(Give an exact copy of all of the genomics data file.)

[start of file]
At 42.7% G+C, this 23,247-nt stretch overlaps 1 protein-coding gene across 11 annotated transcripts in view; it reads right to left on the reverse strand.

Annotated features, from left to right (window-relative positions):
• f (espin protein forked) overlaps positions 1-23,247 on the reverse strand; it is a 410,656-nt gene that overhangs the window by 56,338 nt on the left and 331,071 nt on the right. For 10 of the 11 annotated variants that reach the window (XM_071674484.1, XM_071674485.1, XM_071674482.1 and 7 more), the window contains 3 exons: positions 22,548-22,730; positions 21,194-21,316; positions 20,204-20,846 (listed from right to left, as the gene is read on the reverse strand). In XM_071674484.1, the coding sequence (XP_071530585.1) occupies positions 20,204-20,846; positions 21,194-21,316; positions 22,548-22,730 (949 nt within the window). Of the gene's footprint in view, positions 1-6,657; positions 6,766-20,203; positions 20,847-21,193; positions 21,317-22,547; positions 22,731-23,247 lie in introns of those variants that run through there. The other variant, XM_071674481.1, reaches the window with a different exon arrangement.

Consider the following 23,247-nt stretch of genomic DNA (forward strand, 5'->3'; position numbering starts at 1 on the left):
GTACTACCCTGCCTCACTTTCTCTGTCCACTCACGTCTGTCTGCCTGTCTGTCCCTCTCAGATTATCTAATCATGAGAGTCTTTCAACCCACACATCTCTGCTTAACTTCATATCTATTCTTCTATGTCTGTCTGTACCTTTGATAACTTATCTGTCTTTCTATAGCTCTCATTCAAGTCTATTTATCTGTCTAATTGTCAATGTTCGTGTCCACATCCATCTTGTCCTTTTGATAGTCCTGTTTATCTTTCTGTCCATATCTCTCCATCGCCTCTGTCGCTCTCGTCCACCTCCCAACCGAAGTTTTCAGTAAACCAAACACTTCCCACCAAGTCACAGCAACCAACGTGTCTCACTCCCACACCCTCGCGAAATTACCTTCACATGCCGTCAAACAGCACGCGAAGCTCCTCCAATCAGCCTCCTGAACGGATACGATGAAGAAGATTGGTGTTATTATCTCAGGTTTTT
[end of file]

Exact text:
At 42.7% G+C, this 23,247-nt stretch overlaps 1 protein-coding gene across 11 annotated transcripts in view; it reads right to left on the reverse strand.

Annotated features, from left to right (window-relative positions):
• f (espin protein forked) overlaps positions 1-23,247 on the reverse strand; it is a 410,656-nt gene that overhangs the window by 56,338 nt on the left and 331,071 nt on the right. For 10 of the 11 annotated variants that reach the window (XM_071674484.1, XM_071674485.1, XM_071674482.1 and 7 more), the window contains 3 exons: positions 22,548-22,730; positions 21,194-21,316; positions 20,204-20,846 (listed from right to left, as the gene is read on the reverse strand). In XM_071674484.1, the coding sequence (XP_071530585.1) occupies positions 20,204-20,846; positions 21,194-21,316; positions 22,548-22,730 (949 nt within the window). Of the gene's footprint in view, positions 1-6,657; positions 6,766-20,203; positions 20,847-21,193; positions 21,317-22,547; positions 22,731-23,247 lie in introns of those variants that run through there. The other variant, XM_071674481.1, reaches the window with a different exon arrangement.

Consider the following 23,247-nt stretch of genomic DNA (forward strand, 5'->3'; position numbering starts at 1 on the left):
GTACTACCCTGCCTCACTTTCTCTGTCCACTCACGTCTGTCTGCCTGTCTGTCCCTCTCAGATTATCTAATCATGAGAGTCTTTCAACCCACACATCTCTGCTTAACTTCATATCTATTCTTCTATGTCTGTCTGTACCTTTGATAACTTATCTGTCTTTCTATAGCTCTCATTCAAGTCTATTTATCTGTCTAATTGTCAATGTTCGTGTCCACATCCATCTTGTCCTTTTGATAGTCCTGTTTATCTTTCTGTCCATATCTCTCCATCGCCTCTGTCGCTCTCGTCCACCTCCCAACCGAAGTTTTCAGTAAACCAAACACTTCCCACCAAGTCACAGCAACCAACGTGTCTCACTCCCACACCCTCGCGAAATTACCTTCACATGCCGTCAAACAGCACGCGAAGCTCCTCCAATCAGCCTCCTGAACGGATACGATGAAGAAGATTGGTGTTATTATCTCAGGTTTTT